The action thrills in Hong Kong flick Golden Job but the story falters

Jordan Chan plays the orphan Crater in the Hong Kong flick, Golden Job. PHOTO: GOLDEN VILLAGE PICTURES

The story: Lion (Ekin Cheng), Crater (Jordan Chan), Bill (Michael Tse), Mouse (Jerry Lamb) and Calm (Chin Ka Lok) are orphans who grew up looking out for one another and later work together as a team pulling off all kinds of jobs. The band of brothers decide to hijack a van transporting valuable medicine in order to supply a refugee camp. But things go south very quickly when they realise the cargo is actually bullions of gold.

Hong Kong triad movies were cool in the late 1990s, thanks to the Young And Dangerous series (1995 to 2000), in which Cheng, Chan, Tse and Lamb starred. The flicks launched Cheng and Chan into superstardom.

With its themes of brotherhood and loyalty - not to mention its cast - it's clear that Golden Job is referencing the earlier films. But while fans might enjoy seeing a reunion of sorts, the new title does not quite work on its own terms as it leans too heavily on cliches.

What it gets right are the expensive-looking high-octane action sequences, and some of the set pieces are pretty impressive.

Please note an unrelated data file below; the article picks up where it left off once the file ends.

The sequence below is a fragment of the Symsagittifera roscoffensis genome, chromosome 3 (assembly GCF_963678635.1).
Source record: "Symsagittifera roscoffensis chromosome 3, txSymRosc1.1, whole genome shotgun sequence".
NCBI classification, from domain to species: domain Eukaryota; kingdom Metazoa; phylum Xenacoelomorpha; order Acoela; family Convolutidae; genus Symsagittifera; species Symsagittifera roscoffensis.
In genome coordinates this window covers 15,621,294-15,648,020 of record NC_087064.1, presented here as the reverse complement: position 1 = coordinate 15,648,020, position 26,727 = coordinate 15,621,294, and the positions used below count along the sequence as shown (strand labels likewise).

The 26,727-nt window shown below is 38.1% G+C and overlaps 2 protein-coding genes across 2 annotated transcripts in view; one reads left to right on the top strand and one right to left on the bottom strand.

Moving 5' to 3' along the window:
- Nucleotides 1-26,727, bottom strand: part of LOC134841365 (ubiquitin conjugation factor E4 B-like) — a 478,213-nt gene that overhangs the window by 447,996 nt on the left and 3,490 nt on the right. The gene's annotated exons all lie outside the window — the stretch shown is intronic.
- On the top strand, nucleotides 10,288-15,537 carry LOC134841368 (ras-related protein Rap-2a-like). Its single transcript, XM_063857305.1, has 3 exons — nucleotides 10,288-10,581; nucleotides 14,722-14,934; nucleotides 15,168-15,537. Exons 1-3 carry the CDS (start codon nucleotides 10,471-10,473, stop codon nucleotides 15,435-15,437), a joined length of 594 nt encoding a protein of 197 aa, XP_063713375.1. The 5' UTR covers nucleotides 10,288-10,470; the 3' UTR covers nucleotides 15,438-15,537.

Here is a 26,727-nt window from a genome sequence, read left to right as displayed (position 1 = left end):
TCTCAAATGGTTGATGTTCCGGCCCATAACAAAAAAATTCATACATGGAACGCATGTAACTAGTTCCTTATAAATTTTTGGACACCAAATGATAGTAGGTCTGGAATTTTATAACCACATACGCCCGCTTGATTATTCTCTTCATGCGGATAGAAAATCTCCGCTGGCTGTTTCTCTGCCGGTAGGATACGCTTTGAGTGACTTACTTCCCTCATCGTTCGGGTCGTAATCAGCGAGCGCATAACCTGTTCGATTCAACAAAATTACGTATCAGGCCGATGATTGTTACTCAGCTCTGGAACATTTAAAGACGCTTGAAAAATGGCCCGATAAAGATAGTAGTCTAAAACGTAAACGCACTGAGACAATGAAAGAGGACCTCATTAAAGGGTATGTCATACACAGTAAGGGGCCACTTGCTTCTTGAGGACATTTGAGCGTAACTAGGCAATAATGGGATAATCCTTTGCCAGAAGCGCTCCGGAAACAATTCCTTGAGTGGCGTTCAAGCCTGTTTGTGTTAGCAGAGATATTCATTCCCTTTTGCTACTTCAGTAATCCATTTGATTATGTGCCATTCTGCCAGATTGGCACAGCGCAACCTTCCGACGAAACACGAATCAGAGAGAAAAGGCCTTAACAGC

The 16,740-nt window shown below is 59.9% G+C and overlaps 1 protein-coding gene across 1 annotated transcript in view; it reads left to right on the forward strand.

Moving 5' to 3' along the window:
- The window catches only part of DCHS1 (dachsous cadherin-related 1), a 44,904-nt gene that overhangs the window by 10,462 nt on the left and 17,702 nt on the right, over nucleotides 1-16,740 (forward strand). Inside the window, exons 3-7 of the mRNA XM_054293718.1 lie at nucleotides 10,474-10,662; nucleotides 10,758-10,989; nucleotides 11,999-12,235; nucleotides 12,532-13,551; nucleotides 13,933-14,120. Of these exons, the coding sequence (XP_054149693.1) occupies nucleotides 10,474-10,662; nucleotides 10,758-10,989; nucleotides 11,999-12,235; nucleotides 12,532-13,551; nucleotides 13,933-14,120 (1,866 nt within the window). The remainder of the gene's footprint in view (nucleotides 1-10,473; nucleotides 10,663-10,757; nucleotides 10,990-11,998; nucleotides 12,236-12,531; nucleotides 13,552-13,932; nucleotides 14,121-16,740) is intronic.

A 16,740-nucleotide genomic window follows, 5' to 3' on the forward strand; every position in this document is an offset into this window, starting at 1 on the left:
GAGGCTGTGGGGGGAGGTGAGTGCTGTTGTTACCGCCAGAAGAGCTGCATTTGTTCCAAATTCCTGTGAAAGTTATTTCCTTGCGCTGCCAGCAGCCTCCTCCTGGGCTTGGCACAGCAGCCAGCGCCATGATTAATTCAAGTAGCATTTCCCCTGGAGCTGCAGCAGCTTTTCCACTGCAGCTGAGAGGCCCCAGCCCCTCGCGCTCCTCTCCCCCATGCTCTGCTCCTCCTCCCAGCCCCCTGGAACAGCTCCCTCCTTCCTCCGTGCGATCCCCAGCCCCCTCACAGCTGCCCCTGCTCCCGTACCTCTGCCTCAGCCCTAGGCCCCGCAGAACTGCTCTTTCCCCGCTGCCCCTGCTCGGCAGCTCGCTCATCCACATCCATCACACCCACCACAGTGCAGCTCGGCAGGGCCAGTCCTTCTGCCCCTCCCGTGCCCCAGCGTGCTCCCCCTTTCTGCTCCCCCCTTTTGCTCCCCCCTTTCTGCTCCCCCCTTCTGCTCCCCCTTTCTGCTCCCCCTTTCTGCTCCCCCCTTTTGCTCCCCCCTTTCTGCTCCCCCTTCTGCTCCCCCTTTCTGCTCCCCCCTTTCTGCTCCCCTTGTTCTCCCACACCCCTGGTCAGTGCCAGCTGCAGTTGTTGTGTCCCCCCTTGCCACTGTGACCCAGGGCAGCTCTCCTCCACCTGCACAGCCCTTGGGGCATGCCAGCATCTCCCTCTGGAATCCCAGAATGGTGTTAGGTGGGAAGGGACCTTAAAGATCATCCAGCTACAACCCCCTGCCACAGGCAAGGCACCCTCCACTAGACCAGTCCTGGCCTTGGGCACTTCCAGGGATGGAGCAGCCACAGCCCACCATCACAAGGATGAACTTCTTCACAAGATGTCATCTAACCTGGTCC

Like a military mission, there is down-to-the-second precision as the crackerjack team attempt to waylay the van in Budapest, Hungary even as its position is being constantly tracked by GPS as well as by a helicopter escort overhead. There is also a fast and furious car chase in Fukuoka, Japan with some hot wheels nabbed from a car expo.

In the final showdown, four men take on a heavily armed and fortified private island in Montenegro. But this sequence plays out like a shooting video game with firepower amped up to the max as bullets rain down non-stop - yet largely avoid the heroes.

Meanwhile, the story of strained loyalty is too familiar and it also feels quite lazy, with Eric Tsang as a father figure who is conveniently placed in peril. Not helping matters are a jarring soundtrack and an inexplicable sake festival in which Lion and gang help out at.

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Perhaps having fewer characters would have improved things. The five men are painted in such broad strokes - saintly, short-tempered, show-offy, mousy - that they are little more than stock figures.

Oddly enough, despite serving as director, Chin's role is the least developed. Maybe he didn't want to be accused of favouritism.

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